Since the U.S. Supreme Court’s 2002 Ragsdale decision, many employers have largely ignored employer notice requirements under the Family and Medical Leave Act. In Ragsdale, the Court partially invalidated Department of Labor rules requiring employers to notify employees that they are using their FMLA leave entitlement. As long as the employee receives job protected leave, and is not prejudiced by the lack of notice, the leave granted counts toward the 12-week FMLA entitlement even if the employee is never told that he or she is using FMLA leave.
The Supreme Court left open one situation where the notice rules may still apply. If the employee can demonstrate that she would not have used FMLA leave if she had known that she was using up her entitlement, the absence of employer notice can form the basis of an FMLA claim. In most cases where the employee has a serious health condition, this lack of notice is irrelevant, because the employee is unable to work regardless of whether or not he knew he would be using FMLA leave,. However, a decision last week from the Fifth Circuit Court of Appeals warns employers not to ignore the DOL notice rules.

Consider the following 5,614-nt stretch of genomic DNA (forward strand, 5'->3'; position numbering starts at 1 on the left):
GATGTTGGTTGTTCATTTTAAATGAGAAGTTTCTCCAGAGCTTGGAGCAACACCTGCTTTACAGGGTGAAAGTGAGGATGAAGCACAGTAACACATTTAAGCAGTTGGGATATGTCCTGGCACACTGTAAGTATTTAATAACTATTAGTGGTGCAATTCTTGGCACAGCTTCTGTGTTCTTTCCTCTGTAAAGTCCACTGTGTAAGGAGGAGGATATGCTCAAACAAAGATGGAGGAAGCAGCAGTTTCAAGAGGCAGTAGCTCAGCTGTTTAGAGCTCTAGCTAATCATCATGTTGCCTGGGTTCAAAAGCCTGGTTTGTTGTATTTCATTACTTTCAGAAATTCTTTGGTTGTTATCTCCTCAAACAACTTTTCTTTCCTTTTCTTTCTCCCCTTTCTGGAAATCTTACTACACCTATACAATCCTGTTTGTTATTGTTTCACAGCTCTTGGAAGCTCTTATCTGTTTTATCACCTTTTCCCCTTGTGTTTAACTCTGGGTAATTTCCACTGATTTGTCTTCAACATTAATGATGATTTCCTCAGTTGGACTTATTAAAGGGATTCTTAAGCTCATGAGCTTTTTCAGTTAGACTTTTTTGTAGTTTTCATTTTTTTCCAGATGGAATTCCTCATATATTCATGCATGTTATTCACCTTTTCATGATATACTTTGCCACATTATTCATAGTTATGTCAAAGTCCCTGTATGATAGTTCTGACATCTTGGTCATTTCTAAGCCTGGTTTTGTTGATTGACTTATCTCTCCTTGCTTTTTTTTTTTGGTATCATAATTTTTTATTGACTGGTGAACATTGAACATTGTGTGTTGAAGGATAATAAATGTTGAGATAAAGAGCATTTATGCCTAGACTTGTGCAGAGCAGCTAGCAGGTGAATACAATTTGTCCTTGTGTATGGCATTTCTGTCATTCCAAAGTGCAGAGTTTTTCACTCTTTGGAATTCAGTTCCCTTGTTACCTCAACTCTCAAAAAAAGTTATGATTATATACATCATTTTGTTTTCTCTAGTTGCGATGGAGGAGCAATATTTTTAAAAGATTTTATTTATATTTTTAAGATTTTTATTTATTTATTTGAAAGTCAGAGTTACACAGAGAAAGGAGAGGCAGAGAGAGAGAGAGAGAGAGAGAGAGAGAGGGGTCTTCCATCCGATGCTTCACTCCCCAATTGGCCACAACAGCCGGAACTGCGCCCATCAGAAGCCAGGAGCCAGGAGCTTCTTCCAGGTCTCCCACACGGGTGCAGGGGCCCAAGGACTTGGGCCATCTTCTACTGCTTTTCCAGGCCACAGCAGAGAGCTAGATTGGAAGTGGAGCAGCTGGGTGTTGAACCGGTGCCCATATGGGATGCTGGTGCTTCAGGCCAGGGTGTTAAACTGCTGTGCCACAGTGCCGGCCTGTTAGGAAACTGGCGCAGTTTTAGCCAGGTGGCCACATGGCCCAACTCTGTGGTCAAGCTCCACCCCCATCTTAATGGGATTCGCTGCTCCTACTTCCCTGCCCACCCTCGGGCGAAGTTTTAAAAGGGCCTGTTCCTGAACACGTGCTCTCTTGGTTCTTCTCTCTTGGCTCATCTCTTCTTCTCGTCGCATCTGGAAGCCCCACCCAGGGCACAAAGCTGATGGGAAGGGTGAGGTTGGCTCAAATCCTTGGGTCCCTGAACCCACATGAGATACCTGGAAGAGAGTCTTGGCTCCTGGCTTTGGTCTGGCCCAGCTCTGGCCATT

In Downey v. Strain, the plaintiff had a chronic and serious health condition relating to her knee. She needed surgery, but claimed that she would have scheduled the procedure to avoid exceeding her FMLA entitlement if she had received notice that her requested for time off would be counted against this balance. She sued after being reassigned after exceeding her maximum FMLA leave.
The Fifth Circuit affirmed a jury verdict for the plaintiff concluding that she had been prejudiced by the lack of notice that her requested time off for surgery would involve use of her remaining FMLA leave. The court refused to take a step beyond Ragsdale and completely invalidate DOL’s individual notice rules. If the plaintiff can demonstrate prejudice on a case by case basis, she can recover for her employer’s violation of the notice requirements.
Employers should provide notice to employees within two business days of learning that the time off requested by the employee qualifies as FMLA leave. This notice should clearly inform the employee that he will be using his FMLA entitlement while out of work. While in many cases, lack of notice will not obligate the employer to restart the FMLA clock, this case demonstrates the dangers of sloppy notice procedures.